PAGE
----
Canis dirus (extinct species)


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Eukaryota (domain) > Animalia (kingdom) > Chordata (phylum) > Vertebrata (subphylum) > Mammalia (class) > Carnivora (order) > Canidae (family) > Canis (genus)


Species of New World canid that existed during the Pleistocene Epoch (1,600,000 to 10,000 years ago), differing from the modern wolf in its larger size, more massive skull, smaller brain, and relatively light limbs. It was widespread, with remains found in Florida, the Mississippi Valley, the Valley of Mexico, the La Brea Tar Pits of Los Angeles, and other sites. Although it was closely related to the gray wolf, it was not the direct ancestor of any species known today. The type specimen (a fossilized jawbone) of the dire wolf was found in Evansville, Indiana in the summer of 1854, when the Ohio River was quite low.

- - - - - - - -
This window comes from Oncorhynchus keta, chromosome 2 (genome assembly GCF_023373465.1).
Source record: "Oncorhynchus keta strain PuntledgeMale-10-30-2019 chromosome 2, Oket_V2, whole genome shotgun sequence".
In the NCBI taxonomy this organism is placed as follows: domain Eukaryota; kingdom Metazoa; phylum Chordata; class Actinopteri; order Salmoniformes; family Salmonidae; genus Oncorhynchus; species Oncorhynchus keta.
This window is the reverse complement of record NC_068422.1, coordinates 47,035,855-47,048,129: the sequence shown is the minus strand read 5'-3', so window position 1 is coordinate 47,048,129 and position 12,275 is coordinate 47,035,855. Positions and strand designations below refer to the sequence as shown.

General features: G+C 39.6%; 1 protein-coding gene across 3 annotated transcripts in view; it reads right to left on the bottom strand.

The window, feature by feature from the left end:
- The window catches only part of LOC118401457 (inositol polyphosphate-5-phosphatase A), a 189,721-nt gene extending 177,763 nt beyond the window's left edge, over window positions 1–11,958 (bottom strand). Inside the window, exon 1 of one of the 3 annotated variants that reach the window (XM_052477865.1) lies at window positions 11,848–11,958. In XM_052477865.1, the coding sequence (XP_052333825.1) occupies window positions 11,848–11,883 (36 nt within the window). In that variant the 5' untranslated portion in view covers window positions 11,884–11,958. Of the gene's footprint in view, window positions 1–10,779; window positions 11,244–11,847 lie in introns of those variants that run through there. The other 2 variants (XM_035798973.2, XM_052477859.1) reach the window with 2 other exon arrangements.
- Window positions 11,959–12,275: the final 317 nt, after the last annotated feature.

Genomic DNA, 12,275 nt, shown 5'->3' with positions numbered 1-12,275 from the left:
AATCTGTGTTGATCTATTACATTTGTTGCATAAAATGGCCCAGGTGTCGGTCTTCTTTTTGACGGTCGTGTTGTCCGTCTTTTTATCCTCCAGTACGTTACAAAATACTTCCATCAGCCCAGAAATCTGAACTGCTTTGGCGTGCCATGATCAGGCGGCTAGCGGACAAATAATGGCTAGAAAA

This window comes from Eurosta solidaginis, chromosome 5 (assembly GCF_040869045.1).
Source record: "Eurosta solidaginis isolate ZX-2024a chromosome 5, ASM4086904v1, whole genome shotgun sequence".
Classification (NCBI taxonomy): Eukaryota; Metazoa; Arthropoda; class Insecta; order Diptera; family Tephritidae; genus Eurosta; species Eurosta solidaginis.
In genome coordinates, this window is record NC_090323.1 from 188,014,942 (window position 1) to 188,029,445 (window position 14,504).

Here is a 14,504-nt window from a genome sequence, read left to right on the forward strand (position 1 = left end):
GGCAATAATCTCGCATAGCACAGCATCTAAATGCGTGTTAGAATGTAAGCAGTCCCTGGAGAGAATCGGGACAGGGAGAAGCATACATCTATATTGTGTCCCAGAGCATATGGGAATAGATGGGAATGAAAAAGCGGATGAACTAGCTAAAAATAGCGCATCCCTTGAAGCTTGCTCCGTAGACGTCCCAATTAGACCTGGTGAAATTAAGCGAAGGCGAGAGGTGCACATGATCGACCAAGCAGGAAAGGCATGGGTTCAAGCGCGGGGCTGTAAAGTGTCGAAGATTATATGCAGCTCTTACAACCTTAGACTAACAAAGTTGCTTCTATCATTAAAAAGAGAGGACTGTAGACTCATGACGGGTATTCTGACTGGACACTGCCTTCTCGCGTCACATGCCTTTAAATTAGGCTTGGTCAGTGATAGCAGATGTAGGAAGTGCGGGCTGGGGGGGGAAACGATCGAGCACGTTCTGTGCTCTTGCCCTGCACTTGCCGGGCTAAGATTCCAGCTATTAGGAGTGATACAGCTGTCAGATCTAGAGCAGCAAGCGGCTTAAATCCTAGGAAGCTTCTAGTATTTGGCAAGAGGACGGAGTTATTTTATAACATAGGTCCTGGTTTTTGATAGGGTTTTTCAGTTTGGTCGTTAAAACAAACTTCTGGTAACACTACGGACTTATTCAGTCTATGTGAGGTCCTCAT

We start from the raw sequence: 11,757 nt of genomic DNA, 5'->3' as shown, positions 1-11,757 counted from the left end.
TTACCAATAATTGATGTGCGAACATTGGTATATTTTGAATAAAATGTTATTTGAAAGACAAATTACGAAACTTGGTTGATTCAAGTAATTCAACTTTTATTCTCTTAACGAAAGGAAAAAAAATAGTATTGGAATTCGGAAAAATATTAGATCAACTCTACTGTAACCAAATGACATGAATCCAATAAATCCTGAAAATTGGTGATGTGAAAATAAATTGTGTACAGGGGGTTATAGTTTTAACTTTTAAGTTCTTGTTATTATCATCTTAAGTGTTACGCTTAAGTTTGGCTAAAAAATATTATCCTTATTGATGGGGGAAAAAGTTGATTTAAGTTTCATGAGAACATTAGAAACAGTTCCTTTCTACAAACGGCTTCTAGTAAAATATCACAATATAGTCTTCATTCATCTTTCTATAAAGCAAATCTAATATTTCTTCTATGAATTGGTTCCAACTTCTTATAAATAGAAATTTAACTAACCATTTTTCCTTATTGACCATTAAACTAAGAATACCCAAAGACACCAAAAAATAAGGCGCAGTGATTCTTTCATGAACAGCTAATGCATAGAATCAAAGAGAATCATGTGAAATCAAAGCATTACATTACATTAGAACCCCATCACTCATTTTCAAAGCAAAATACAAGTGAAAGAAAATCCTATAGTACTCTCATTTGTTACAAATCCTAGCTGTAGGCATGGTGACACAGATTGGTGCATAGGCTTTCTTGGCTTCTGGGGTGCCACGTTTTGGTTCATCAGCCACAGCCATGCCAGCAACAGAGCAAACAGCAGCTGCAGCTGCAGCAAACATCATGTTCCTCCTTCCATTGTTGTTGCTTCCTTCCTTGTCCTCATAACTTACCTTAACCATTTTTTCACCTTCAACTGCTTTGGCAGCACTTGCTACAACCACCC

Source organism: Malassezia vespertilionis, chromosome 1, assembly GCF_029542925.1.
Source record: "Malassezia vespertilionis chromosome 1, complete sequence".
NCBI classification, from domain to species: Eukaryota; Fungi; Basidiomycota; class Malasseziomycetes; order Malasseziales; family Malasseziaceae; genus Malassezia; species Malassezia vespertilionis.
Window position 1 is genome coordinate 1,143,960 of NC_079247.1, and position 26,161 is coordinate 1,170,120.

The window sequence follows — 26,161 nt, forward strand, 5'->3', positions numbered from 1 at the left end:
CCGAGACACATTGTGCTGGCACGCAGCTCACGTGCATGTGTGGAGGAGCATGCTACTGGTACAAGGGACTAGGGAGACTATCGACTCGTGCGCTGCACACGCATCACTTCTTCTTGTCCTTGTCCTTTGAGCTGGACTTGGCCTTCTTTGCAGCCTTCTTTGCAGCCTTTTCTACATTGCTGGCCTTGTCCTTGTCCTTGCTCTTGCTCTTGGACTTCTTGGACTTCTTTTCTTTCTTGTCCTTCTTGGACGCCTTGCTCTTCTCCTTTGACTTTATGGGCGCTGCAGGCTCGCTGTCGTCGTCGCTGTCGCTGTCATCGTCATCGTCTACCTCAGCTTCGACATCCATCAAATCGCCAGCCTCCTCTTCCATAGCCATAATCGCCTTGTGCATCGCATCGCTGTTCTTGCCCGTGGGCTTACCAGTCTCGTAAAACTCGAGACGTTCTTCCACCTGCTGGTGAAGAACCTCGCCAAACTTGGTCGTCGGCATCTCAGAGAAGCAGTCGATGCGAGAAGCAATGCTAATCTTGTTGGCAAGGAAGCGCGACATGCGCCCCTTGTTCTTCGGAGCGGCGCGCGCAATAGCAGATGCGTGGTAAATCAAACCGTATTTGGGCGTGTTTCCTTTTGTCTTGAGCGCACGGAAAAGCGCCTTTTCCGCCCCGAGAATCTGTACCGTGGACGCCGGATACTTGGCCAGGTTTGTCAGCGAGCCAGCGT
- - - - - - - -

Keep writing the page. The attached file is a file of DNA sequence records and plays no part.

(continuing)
URI original del concepto

Otros términos

  • dire wolves [en]
  • dire wolf [en]